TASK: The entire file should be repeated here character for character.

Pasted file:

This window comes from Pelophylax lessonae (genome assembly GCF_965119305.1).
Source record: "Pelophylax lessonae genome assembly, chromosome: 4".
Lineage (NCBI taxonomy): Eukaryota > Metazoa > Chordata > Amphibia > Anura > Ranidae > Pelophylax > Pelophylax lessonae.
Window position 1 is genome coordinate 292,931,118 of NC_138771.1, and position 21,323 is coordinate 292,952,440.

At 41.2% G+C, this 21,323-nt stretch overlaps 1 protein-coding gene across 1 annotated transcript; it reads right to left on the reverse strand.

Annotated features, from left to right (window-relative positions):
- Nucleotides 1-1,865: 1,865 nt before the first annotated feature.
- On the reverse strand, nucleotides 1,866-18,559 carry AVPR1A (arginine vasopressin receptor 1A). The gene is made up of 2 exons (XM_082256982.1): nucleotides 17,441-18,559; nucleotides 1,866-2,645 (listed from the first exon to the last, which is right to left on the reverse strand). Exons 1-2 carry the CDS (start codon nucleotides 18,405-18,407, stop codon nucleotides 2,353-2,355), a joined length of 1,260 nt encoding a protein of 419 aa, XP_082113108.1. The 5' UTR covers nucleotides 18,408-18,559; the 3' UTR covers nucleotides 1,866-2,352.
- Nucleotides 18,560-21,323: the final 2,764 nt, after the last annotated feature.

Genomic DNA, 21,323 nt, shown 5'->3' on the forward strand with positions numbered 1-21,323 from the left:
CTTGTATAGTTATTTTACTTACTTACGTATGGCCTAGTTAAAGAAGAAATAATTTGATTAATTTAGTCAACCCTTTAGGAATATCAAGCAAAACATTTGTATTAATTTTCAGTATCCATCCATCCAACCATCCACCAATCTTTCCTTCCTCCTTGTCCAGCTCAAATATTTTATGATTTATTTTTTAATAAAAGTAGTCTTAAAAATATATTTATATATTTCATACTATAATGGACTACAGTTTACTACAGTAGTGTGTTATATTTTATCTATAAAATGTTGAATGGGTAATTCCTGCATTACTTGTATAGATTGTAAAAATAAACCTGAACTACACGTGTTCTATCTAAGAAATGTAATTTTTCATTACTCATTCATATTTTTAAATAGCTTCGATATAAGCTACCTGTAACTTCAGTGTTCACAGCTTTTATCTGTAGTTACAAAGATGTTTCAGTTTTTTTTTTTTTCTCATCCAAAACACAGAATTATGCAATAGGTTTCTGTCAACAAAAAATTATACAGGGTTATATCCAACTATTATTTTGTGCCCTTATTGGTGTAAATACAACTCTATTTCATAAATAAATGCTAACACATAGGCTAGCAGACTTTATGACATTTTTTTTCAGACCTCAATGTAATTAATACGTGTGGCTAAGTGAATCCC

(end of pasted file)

This window comes from Pelophylax lessonae (genome assembly GCF_965119305.1).
Source record: "Pelophylax lessonae genome assembly, chromosome: 4".
Lineage (NCBI taxonomy): Eukaryota > Metazoa > Chordata > Amphibia > Anura > Ranidae > Pelophylax > Pelophylax lessonae.
Window position 1 is genome coordinate 292,931,118 of NC_138771.1, and position 21,323 is coordinate 292,952,440.

At 41.2% G+C, this 21,323-nt stretch overlaps 1 protein-coding gene across 1 annotated transcript; it reads right to left on the reverse strand.

Annotated features, from left to right (window-relative positions):
- Nucleotides 1-1,865: 1,865 nt before the first annotated feature.
- On the reverse strand, nucleotides 1,866-18,559 carry AVPR1A (arginine vasopressin receptor 1A). The gene is made up of 2 exons (XM_082256982.1): nucleotides 17,441-18,559; nucleotides 1,866-2,645 (listed from the first exon to the last, which is right to left on the reverse strand). Exons 1-2 carry the CDS (start codon nucleotides 18,405-18,407, stop codon nucleotides 2,353-2,355), a joined length of 1,260 nt encoding a protein of 419 aa, XP_082113108.1. The 5' UTR covers nucleotides 18,408-18,559; the 3' UTR covers nucleotides 1,866-2,352.
- Nucleotides 18,560-21,323: the final 2,764 nt, after the last annotated feature.

Genomic DNA, 21,323 nt, shown 5'->3' on the forward strand with positions numbered 1-21,323 from the left:
CTTGTATAGTTATTTTACTTACTTACGTATGGCCTAGTTAAAGAAGAAATAATTTGATTAATTTAGTCAACCCTTTAGGAATATCAAGCAAAACATTTGTATTAATTTTCAGTATCCATCCATCCAACCATCCACCAATCTTTCCTTCCTCCTTGTCCAGCTCAAATATTTTATGATTTATTTTTTAATAAAAGTAGTCTTAAAAATATATTTATATATTTCATACTATAATGGACTACAGTTTACTACAGTAGTGTGTTATATTTTATCTATAAAATGTTGAATGGGTAATTCCTGCATTACTTGTATAGATTGTAAAAATAAACCTGAACTACACGTGTTCTATCTAAGAAATGTAATTTTTCATTACTCATTCATATTTTTAAATAGCTTCGATATAAGCTACCTGTAACTTCAGTGTTCACAGCTTTTATCTGTAGTTACAAAGATGTTTCAGTTTTTTTTTTTTTCTCATCCAAAACACAGAATTATGCAATAGGTTTCTGTCAACAAAAAATTATACAGGGTTATATCCAACTATTATTTTGTGCCCTTATTGGTGTAAATACAACTCTATTTCATAAATAAATGCTAACACATAGGCTAGCAGACTTTATGACATTTTTTTTCAGACCTCAATGTAATTAATACGTGTGGCTAAGTGAATCCC